Fox NFL Announcer Retires After 55 Years in Sports Broadcasting

One of the legends of sports broadcasting is calling it a career. On Thursday, Fox Sports [...]

One of the legends of sports broadcasting is calling it a career. On Thursday, Fox Sports announcer Dick Stockton announced his retirement after spending more than 55 years in the broadcast booth. He has been with Fox Sports since 1994, the same year the division launched. During his time with Fox Sports, Stockton called MLB, NFL, NHL and college basketball games. According to The Hollywood Reporter, Stockton called 714 NFL games, the second-most in history.

"After a fulfilling 55-year career, I've decided to step aside, enjoying the many memorable events I've been blessed to cover, and ready to enjoy doing more things away from the broadcast booth," Stockton said in a statement. "I feel there is a time to call it a day and allow the many younger broadcasters the chance to develop their careers, just as I had the opportunity years ago. I have nothing but indelible memories of being part of the sports landscape for over seven decades and will now sit back and watch the future of sports broadcasting unfold."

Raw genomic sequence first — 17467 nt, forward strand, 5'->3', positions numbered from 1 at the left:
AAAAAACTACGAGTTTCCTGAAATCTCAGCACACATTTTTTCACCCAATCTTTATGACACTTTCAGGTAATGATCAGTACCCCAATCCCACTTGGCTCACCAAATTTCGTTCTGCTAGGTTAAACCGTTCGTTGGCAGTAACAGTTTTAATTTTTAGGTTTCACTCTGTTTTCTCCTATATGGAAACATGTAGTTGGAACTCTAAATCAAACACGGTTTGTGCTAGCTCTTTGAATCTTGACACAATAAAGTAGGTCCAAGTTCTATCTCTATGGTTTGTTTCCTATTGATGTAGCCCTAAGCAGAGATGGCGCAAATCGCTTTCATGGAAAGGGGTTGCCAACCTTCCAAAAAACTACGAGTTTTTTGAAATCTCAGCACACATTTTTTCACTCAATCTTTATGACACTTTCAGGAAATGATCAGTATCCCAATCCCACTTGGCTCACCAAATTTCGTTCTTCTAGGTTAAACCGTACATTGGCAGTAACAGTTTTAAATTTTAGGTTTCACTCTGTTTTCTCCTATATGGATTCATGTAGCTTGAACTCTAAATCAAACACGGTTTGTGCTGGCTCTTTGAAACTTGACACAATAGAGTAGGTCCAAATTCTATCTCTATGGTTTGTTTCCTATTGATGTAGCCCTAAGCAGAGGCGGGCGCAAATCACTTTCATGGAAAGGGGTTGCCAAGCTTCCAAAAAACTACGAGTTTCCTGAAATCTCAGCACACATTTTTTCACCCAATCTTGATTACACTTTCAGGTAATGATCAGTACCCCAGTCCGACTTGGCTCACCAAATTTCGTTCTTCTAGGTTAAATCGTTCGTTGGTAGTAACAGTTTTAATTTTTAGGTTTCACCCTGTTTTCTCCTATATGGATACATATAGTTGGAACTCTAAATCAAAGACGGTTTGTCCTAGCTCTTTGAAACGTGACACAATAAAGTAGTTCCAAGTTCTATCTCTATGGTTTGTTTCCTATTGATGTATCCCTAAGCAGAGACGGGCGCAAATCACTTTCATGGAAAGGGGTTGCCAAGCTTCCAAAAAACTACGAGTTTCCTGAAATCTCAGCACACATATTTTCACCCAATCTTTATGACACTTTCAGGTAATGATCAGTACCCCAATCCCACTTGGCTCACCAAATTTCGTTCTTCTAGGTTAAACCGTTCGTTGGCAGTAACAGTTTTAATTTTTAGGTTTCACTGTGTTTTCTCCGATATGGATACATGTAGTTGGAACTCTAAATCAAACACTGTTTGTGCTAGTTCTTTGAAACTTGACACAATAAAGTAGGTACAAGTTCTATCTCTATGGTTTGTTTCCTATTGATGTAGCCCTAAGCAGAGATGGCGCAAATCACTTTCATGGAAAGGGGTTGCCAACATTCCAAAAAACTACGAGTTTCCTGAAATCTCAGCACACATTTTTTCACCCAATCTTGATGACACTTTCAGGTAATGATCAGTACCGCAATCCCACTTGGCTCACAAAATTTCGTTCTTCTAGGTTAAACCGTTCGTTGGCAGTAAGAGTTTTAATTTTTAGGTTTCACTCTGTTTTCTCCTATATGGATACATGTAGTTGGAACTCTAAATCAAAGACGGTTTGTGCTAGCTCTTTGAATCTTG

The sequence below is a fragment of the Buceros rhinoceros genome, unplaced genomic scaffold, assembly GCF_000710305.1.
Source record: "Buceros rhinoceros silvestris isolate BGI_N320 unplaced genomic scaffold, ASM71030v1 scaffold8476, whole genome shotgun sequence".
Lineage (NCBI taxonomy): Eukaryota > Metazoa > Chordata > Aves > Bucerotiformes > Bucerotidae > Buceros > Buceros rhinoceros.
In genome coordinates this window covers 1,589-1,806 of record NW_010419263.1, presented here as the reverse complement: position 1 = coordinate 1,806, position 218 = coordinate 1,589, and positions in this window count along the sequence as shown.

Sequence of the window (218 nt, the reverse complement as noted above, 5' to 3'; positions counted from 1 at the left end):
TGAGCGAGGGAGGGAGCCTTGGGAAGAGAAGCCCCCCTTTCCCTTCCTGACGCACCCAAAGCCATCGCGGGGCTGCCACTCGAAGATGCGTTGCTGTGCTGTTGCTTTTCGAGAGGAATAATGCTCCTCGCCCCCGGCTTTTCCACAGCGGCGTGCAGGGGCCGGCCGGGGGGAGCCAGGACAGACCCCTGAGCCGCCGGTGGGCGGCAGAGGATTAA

Along with spending 27 years at Fox Sports, Stockton also spent 19 years at Turner Sports, calling college basketball, NBA and MLB games, and 17 years and CBS Sports, covering NFL, NBA, MLB, college basketball, boxing, the Pan American Games and two Olympic games in 1992 and 1994. He also spent time at NBC, calling NFL games for the network.

One of Stockton's most memorable calls was when he was the play-by-by announcer for the Boston Red Sox. During the 1978 World Series, Stockton was on the call when Red Sox star Carlton Fisk hit a game-winning home run in Game 6. During the moment, Stockton said, "there it goes, a long drive, if it stays fair… homerun!" as Fisk was waving his arms to wish the ball fair.

"It is strictly instinctive, at that time," Stockton said to the New York Post. "If I had said that ball was foul and it was a home run, I wouldn't be talking to you right now. Nothing has ever exceeded that one in my book [for me]."